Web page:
United States: Tips For Handling A Call From The FBI

Last Updated: February 21 2018
Article by Shari L. Klevens and Alanna Clair

For many attorneys, interaction with the FBI and other law enforcement agencies is a completely foreign concept. Many general litigators and corporate attorneys have little to no professional experience with federal investigations involving their clients. However, it is becoming more commonplace for the FBI or another agency to interview attorneys to ask questions about a client who may be the subject of an investigation or may have information relevant to another investigation.

Because this is a fairly recent strategy of investigators, attorneys who do not specialize in criminal or fraud defense may struggle to determine the right course of action. The attorney may be concerned about appearing uncooperative or suggesting that the client has something to hide, and thus may feel an impulse to answer the agent's questions. On the other hand, the attorney's duty to maintain client confidences and secrets is one of the most important aspects of the attorney-client relationship. This duty is especially important where the attorney revealing information could cause the client to face criminal liability or a government investigation.

Adding to these thorny issues is the fact that, in recent years, there has been a trend in corporate malfeasance cases for prosecutors to charge attorneys to the same extent as their clients, whereas once that step typically occurred only when there was evidence that the attorneys had been architects or active participants in the alleged misconduct. In light of these risks, here are some tips for attorneys to navigate the complex ethical issues when the government comes calling.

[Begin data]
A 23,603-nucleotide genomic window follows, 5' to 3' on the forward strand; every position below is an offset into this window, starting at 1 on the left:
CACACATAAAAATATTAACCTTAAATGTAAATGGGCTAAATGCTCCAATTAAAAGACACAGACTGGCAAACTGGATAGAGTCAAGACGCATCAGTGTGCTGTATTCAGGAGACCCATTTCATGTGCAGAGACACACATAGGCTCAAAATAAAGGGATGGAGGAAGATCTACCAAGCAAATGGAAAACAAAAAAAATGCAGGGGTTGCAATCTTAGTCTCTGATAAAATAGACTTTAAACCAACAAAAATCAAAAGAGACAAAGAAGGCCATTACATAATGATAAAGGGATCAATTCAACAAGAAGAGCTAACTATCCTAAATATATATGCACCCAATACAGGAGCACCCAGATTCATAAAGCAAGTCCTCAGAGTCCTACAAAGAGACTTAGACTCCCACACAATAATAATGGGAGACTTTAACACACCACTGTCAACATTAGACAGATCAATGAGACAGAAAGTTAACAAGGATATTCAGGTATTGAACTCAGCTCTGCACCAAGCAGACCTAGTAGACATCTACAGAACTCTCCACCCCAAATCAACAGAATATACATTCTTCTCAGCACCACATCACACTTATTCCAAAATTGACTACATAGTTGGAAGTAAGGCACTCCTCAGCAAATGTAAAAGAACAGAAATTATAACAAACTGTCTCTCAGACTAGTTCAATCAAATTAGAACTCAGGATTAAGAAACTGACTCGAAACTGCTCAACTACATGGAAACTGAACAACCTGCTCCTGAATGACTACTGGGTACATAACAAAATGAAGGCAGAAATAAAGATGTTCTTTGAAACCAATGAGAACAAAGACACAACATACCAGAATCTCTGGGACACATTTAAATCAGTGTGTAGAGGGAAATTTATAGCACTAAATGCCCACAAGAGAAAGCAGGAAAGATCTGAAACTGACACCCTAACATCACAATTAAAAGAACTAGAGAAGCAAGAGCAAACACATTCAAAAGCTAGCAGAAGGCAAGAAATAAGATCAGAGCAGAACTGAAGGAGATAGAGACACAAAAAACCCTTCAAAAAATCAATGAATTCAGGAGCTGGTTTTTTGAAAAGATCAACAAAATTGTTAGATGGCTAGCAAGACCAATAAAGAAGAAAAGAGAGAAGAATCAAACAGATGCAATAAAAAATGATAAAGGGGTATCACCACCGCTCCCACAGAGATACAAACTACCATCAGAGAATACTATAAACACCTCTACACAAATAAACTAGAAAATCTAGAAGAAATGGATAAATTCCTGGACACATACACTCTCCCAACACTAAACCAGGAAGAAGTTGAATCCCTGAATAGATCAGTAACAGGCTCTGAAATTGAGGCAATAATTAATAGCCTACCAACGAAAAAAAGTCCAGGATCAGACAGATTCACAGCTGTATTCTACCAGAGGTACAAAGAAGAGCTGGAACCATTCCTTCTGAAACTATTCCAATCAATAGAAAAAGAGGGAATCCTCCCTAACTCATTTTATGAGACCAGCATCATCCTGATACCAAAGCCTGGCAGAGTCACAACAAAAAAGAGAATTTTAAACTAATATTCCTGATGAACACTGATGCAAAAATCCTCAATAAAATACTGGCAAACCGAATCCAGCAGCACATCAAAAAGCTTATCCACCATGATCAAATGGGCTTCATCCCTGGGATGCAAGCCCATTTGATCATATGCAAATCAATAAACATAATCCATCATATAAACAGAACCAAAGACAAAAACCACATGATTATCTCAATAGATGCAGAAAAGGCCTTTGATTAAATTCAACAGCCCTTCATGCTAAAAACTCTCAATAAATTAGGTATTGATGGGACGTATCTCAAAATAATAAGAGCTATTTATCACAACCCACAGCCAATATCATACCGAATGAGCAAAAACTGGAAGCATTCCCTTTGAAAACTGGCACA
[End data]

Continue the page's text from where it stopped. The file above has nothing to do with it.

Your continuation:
The Attorney's Duties

Unlike other professional relationships, the attorney-client relationship involves special rules and obligations to safeguard the client and to ensure that the attorney and the client can exchange information freely without the risk of disclosure to third-parties.

In California, Section 6068(e) of the Business and Professions Code provides that an attorney is required to "maintain inviolate the confidence, and at every peril to himself or herself to preserve the secrets, of his or her client." Even in the event that an attorney reasonably believes the disclosure is necessary to prevent a criminal act likely to result in death or substantial bodily harm to an individual, Section 6068(e) permits an attorney to disclose confidential information, but does not require it. Then, Rule 3-100(D) of the California Rules of Professional Conduct cautions that, when making a disclosure to prevent death or substantial bodily harm, the disclosure "must be no more than is necessary to prevent the criminal act, given the information known to the [attorney] at the time of the disclosure." This shows the seriousness with which this issue is treated.